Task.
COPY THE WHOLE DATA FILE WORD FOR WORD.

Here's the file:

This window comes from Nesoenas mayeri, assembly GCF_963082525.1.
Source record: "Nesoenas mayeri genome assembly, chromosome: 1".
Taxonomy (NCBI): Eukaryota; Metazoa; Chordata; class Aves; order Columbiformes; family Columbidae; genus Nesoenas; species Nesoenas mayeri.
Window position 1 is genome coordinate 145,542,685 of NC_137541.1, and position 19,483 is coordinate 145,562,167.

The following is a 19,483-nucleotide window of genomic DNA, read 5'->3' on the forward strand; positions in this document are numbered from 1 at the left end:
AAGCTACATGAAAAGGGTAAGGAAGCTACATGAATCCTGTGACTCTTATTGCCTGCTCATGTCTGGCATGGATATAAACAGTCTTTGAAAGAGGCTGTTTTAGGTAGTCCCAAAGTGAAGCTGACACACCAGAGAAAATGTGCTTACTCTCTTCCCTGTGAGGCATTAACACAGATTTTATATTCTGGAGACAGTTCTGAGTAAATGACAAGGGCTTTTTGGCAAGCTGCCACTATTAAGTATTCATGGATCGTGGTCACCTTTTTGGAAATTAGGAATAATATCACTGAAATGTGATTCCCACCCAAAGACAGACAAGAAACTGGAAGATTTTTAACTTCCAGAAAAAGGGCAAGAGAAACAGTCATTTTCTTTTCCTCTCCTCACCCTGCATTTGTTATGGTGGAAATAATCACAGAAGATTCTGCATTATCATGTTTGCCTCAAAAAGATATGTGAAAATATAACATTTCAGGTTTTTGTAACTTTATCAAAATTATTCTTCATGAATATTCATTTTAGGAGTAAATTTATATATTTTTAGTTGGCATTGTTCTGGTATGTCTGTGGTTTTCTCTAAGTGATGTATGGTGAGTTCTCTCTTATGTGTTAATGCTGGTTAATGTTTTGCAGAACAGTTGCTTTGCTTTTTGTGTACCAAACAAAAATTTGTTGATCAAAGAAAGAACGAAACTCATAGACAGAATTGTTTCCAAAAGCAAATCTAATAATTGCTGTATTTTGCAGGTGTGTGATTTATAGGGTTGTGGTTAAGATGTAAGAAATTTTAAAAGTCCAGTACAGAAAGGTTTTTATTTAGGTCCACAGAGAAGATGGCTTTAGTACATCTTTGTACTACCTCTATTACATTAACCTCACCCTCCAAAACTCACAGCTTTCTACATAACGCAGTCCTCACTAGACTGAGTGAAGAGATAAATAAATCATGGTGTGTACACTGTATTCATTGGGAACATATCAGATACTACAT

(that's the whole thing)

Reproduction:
This window comes from Nesoenas mayeri, assembly GCF_963082525.1.
Source record: "Nesoenas mayeri genome assembly, chromosome: 1".
Taxonomy (NCBI): Eukaryota; Metazoa; Chordata; class Aves; order Columbiformes; family Columbidae; genus Nesoenas; species Nesoenas mayeri.
Window position 1 is genome coordinate 145,542,685 of NC_137541.1, and position 19,483 is coordinate 145,562,167.

The following is a 19,483-nucleotide window of genomic DNA, read 5'->3' on the forward strand; positions in this document are numbered from 1 at the left end:
AAGCTACATGAAAAGGGTAAGGAAGCTACATGAATCCTGTGACTCTTATTGCCTGCTCATGTCTGGCATGGATATAAACAGTCTTTGAAAGAGGCTGTTTTAGGTAGTCCCAAAGTGAAGCTGACACACCAGAGAAAATGTGCTTACTCTCTTCCCTGTGAGGCATTAACACAGATTTTATATTCTGGAGACAGTTCTGAGTAAATGACAAGGGCTTTTTGGCAAGCTGCCACTATTAAGTATTCATGGATCGTGGTCACCTTTTTGGAAATTAGGAATAATATCACTGAAATGTGATTCCCACCCAAAGACAGACAAGAAACTGGAAGATTTTTAACTTCCAGAAAAAGGGCAAGAGAAACAGTCATTTTCTTTTCCTCTCCTCACCCTGCATTTGTTATGGTGGAAATAATCACAGAAGATTCTGCATTATCATGTTTGCCTCAAAAAGATATGTGAAAATATAACATTTCAGGTTTTTGTAACTTTATCAAAATTATTCTTCATGAATATTCATTTTAGGAGTAAATTTATATATTTTTAGTTGGCATTGTTCTGGTATGTCTGTGGTTTTCTCTAAGTGATGTATGGTGAGTTCTCTCTTATGTGTTAATGCTGGTTAATGTTTTGCAGAACAGTTGCTTTGCTTTTTGTGTACCAAACAAAAATTTGTTGATCAAAGAAAGAACGAAACTCATAGACAGAATTGTTTCCAAAAGCAAATCTAATAATTGCTGTATTTTGCAGGTGTGTGATTTATAGGGTTGTGGTTAAGATGTAAGAAATTTTAAAAGTCCAGTACAGAAAGGTTTTTATTTAGGTCCACAGAGAAGATGGCTTTAGTACATCTTTGTACTACCTCTATTACATTAACCTCACCCTCCAAAACTCACAGCTTTCTACATAACGCAGTCCTCACTAGACTGAGTGAAGAGATAAATAAATCATGGTGTGTACACTGTATTCATTGGGAACATATCAGATACTACAT